Tom Woodhead, business services director at Woodhead Group states the importance of local authorities taking a collaborative approach to procurement, especially where buildings for the visitor economy are concerned.
There is no question that the visitor economy is big business for the UK. Figures from Deloitte suggest that tourism makes up nearly 10% of the UK’s gross domestic product, while VisitBritain forecasts that the industry as a whole will be worth more than £250 billion by 2025.
Powering this growth are tourist destinations that aren’t just locations, but attractions, and construction plays a huge role in this.
One of the most common challenges when it comes to buildings for the visitor economy is that such projects are rarely led and funded by one source. Whether it is funded by a local authority, Historic England, the National Lottery Heritage Fund or a combination of any or all of the above, the project needs to deliver value for money for those stakeholders while still meeting the brief of creating an attraction that will do justice to the history and heritage of a place.
As is the case with most projects for local authorities, these types of builds are typically run on a very tight budget while still having to go through the usual public sector procurement processes.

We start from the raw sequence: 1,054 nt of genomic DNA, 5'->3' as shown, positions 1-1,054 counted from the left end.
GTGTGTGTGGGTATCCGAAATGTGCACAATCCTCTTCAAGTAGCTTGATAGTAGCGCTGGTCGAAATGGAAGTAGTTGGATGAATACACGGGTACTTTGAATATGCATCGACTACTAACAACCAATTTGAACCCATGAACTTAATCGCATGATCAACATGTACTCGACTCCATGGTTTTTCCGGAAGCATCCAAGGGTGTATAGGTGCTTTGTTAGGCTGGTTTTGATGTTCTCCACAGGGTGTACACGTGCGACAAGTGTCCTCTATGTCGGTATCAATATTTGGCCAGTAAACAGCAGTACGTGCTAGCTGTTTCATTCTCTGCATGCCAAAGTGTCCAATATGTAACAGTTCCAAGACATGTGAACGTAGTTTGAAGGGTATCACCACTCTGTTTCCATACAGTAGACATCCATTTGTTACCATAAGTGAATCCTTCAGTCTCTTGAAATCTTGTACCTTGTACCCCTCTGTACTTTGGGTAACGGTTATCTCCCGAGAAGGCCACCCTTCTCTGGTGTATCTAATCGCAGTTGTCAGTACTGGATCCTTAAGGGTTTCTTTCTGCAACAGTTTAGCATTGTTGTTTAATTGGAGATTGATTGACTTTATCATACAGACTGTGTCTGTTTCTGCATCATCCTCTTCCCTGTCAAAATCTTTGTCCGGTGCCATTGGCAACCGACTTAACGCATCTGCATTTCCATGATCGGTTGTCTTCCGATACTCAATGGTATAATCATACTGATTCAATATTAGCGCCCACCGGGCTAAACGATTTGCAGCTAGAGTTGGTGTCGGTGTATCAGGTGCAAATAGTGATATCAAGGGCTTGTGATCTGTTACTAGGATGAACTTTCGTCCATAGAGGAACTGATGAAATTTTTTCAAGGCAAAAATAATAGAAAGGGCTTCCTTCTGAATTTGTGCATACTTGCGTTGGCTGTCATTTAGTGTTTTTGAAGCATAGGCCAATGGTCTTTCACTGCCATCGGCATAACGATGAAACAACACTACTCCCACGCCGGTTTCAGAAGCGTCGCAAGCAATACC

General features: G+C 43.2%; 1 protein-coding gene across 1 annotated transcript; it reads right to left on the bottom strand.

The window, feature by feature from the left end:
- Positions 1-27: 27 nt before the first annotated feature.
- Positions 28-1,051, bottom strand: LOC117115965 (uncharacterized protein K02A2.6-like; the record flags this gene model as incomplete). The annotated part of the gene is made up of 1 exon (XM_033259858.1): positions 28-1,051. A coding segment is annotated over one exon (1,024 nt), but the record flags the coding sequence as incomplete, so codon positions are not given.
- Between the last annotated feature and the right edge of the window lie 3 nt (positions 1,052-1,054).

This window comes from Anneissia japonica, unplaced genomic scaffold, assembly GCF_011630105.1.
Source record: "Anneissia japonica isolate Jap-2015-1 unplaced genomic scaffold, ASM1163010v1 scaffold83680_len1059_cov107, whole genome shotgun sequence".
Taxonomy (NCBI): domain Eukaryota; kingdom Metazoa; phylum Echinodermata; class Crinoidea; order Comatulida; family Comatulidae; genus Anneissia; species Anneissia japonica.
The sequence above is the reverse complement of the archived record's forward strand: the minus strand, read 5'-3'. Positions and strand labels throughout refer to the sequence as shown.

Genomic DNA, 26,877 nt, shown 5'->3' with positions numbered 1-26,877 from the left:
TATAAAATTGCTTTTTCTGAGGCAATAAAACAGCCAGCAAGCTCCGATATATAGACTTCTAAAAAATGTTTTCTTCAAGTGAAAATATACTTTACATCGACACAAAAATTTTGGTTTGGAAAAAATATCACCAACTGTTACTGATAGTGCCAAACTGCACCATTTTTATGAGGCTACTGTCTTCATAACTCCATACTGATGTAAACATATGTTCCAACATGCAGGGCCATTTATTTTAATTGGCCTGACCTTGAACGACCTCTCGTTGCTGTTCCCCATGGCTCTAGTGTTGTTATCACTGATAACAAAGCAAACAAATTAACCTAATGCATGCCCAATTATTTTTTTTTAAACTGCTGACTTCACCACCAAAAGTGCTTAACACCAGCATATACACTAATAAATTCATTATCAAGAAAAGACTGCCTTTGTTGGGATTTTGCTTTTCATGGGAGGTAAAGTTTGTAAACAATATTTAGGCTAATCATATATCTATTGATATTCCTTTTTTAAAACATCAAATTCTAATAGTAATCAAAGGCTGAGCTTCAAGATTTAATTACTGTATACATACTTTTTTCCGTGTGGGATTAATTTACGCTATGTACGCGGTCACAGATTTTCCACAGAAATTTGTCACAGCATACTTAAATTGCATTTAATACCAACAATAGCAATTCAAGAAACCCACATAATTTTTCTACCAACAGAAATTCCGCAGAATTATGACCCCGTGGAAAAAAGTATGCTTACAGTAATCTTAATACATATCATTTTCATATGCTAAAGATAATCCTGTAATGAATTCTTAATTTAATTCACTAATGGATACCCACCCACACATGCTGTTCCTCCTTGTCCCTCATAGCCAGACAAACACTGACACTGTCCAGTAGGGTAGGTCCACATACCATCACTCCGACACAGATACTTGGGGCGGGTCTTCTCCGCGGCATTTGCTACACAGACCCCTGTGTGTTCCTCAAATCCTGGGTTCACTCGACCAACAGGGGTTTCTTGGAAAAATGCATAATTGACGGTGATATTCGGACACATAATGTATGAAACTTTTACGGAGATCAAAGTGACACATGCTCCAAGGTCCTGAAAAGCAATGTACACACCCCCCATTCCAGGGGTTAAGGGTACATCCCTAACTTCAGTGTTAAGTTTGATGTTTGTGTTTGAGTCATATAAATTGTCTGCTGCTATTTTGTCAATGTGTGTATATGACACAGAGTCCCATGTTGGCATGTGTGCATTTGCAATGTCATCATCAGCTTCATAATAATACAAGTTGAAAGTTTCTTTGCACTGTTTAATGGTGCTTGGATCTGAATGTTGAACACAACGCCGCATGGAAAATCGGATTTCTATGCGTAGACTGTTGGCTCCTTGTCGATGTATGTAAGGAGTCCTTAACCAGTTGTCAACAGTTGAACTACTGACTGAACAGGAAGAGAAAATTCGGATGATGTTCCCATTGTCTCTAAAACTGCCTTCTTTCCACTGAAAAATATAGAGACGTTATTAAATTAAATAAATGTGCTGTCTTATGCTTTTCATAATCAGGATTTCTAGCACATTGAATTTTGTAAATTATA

Traditionally, the competitive tender route has been seen by local authorities as the best way to ensure that project costs are kept low. However, this doesn’t give the opportunity for collaboration and prevents contractors and their subcontractors bringing valuable expertise to the team.
When authorities appoint through competitive tender, the design and development phases of the project are usually locked in by the time the contractor is introduced into the mix. This can create problems as there will often be times when the practicalities of the construction process don’t mesh with what has been put to paper in the design phase.
The big issue this creates is adding further time to the overall project while these issues are ironed out, which results in increased costs for the local authority.
The way local authorities can avoid this is by taking a more pragmatic approach to procurement to enable collaboration that involves the right people in the process, at the right time. Be they from the design team, the contractors or the supply chain getting them involved as early as possible is key. Frameworks provide an ideal way of achieving this, allowing local authorities to streamline the procurement process and mitigate the risks of competitive tendering.
An example of this in action is the Sherwood Forest Visitor Centre, which was procured through Scape Venture. Through this, Woodhead Group was able to get involved in the project from a very early stage, which enabled us to work with the design team to identify where savings could be made without compromising the overall aesthetics.
This collaboration led to a team decision to use a glulam structure rather than a steel structure to fit more naturally into Sherwood Forest. Early involvement meant that we were able to engage with potential suppliers from the outset to ensure the finished product delivered the best value for the client. Click here to find out more about the project.
Whether it is a heritage building or something completely new, the same theory applies, the earlier a contractor is appointed, the earlier they can get their supply chain involved and the more efficient the whole process becomes.